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Dumbarton castle visit




Today we’re off to Dumbarton Castle.   Sitting on top of the volcanic plug known as Dumbarton the castle has a history stretching back over one and a half millennia.

 Sited in its elevated position on a basalt volcanic plug, at the confluence of the River Leven and the River Clyde, the fortification has clear and commanding views in all directions.

Dating back to at least the iron age (based on finds made at the site) the first written record being in a letter by Saint Patrick in the late fifth century.

Known at that time as Alt Clut (rock of the Clyde) it was the site of many skirmishes.   After being sacked by the Vikings it was not referred to again in written form until the 13th century when it served as an important royal castle named Dun Breatainn (fortress of the Britons) which morphed into Dunbarton then Dumbarton.

Interestingly the county nowadays is spelled Dunbartonshire whilst the town is named Dumbarton.

We started our visit on a dry but overcast wintery day but with good visibility to the East and west.  After parking (free) at the base of the rock we made our way up the steps to the first building being the Governor’s House.  Inside this Georgian mansion is the ticket office, shop and a display room for inscribed stones.  The upper stories are undergoing refurbishment.

After buying our tickets, we headed along the path leading to the western most extremity known as the Bower Battery.  Originally a gun battery this ledge offers superb views down the Clyde, the western side of Dumbarton and across to Port Glasgow and Gourock.

We threaded our way back towards the Governor’s mansion and headed up the steep staircase, through the Guard House and Portcullis Gate to the heart of the castle.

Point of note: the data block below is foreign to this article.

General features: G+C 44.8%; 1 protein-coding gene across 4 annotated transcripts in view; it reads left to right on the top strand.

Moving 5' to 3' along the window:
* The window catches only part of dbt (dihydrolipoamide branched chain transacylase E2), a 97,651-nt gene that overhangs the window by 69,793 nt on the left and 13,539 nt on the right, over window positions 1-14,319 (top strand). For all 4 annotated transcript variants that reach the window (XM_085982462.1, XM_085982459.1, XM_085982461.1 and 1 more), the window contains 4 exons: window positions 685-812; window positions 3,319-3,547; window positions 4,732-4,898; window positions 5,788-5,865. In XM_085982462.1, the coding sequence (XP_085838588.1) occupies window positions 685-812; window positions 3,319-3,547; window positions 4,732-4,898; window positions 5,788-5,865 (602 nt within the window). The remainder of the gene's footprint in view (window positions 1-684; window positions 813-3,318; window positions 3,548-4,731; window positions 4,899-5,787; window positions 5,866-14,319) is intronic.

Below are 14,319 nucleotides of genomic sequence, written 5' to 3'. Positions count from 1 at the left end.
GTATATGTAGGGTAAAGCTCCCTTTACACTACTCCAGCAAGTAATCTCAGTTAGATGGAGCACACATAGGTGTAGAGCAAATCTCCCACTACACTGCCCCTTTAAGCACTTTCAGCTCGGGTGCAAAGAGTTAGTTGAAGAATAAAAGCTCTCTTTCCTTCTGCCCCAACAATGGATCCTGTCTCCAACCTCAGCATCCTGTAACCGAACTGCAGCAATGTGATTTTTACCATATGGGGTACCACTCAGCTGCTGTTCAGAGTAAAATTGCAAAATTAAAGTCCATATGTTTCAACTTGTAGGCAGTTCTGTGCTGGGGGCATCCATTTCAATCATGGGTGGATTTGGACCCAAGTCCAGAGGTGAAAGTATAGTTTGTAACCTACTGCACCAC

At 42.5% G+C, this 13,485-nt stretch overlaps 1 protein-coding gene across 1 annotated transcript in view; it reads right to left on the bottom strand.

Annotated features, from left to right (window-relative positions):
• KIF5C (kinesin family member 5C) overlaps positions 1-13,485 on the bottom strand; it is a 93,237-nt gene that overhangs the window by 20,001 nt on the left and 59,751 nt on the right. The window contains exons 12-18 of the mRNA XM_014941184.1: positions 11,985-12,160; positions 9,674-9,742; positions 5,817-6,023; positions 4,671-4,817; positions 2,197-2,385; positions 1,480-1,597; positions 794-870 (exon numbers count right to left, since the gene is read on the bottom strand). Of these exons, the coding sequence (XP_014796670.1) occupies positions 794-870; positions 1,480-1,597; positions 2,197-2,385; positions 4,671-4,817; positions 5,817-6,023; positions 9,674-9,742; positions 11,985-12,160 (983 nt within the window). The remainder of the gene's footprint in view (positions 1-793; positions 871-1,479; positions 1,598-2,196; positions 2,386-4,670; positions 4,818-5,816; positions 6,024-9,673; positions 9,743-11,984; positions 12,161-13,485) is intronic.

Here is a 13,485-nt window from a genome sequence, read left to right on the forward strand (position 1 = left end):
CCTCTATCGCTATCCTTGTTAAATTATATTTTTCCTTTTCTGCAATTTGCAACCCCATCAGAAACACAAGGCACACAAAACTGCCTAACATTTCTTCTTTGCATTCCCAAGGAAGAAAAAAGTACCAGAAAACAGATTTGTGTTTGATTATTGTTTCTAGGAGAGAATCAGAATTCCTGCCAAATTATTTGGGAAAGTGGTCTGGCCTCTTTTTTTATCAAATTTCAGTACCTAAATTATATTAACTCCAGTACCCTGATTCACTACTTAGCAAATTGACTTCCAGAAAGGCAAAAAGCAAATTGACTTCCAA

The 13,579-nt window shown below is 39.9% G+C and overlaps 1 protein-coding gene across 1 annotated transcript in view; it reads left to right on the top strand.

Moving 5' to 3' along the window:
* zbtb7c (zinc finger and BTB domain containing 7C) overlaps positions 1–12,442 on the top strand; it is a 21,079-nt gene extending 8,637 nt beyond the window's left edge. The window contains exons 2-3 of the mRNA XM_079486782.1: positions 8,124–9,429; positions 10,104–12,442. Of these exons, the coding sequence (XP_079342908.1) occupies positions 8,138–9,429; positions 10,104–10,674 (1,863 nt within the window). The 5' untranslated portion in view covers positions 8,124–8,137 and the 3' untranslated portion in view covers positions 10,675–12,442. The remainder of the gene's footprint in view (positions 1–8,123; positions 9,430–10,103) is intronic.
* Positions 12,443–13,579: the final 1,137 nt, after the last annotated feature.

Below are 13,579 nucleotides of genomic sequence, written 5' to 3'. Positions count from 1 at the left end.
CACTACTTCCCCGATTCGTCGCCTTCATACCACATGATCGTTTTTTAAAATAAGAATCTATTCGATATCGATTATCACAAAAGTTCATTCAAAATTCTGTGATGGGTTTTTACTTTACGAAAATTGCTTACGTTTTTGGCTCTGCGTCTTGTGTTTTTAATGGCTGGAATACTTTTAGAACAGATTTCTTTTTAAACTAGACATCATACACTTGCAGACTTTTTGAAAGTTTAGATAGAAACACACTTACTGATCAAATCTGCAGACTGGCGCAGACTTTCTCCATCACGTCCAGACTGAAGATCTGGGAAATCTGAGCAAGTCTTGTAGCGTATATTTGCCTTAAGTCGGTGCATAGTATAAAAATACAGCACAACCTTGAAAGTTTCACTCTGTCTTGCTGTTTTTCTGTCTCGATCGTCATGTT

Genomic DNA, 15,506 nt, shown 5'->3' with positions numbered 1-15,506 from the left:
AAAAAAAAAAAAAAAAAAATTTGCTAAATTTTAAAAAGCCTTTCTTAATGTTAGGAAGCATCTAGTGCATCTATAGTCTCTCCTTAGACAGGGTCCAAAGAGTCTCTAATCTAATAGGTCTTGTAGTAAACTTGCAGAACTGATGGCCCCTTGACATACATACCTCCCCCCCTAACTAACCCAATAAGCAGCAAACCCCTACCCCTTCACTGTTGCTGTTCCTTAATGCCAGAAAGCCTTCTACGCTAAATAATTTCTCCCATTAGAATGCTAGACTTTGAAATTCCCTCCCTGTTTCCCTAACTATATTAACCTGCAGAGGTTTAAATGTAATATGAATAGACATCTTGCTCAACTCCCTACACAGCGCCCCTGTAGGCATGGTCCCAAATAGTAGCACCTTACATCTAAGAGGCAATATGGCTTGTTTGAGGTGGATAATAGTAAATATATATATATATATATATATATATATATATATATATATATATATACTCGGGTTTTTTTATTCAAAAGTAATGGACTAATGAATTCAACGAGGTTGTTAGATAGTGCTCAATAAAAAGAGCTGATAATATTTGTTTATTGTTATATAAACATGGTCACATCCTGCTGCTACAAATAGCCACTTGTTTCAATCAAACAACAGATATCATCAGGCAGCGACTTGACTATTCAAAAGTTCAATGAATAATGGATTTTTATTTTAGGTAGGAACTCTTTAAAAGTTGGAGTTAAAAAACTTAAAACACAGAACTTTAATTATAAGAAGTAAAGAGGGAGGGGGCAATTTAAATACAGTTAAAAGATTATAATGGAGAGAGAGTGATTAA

As we climbed the stairway we could see on our left substantial ironwork which had been recently installed to stabilise the rock face above.

On reaching the top we made our way to the building known as the French Prison – the remaining building of what was once a cluster.  It is said that after the Napoleonic Wars the government considered imprisoning Napoleon Bonaparte in the castle.  In the end he was sent to the island of St. Helena.

Next to the French Prison is access to the castle well.  Having a good water supply was essential at time of siege.

After the French Prison we climbed the eastern summit, past the Argyll Battery and up to the Powder Magazine.  The Powder Magazine is an isolated building surrounded by a second wall for safety in the event of an explosion.

Just past the Magazine is the Crane Bastion.  Not great for those with vertigo as the drop down to close to sea level is severe.  It was on this bastion that ropes were lowered to hoist up supplies of food, arms and ammunition directly to the top of the castle.

Back down now to the level of the French Prison and up the western side of the castle where the views are amazing.  No wonder this rock became the castle it is.

There have been many visitors to the castle over the years,  from King Arthur and Merlin, Scottish Kings, William Wallace and very nearly Napoleon.   We enjoyed our visit thoroughly and recommend it as a good afternoon for families to visit.



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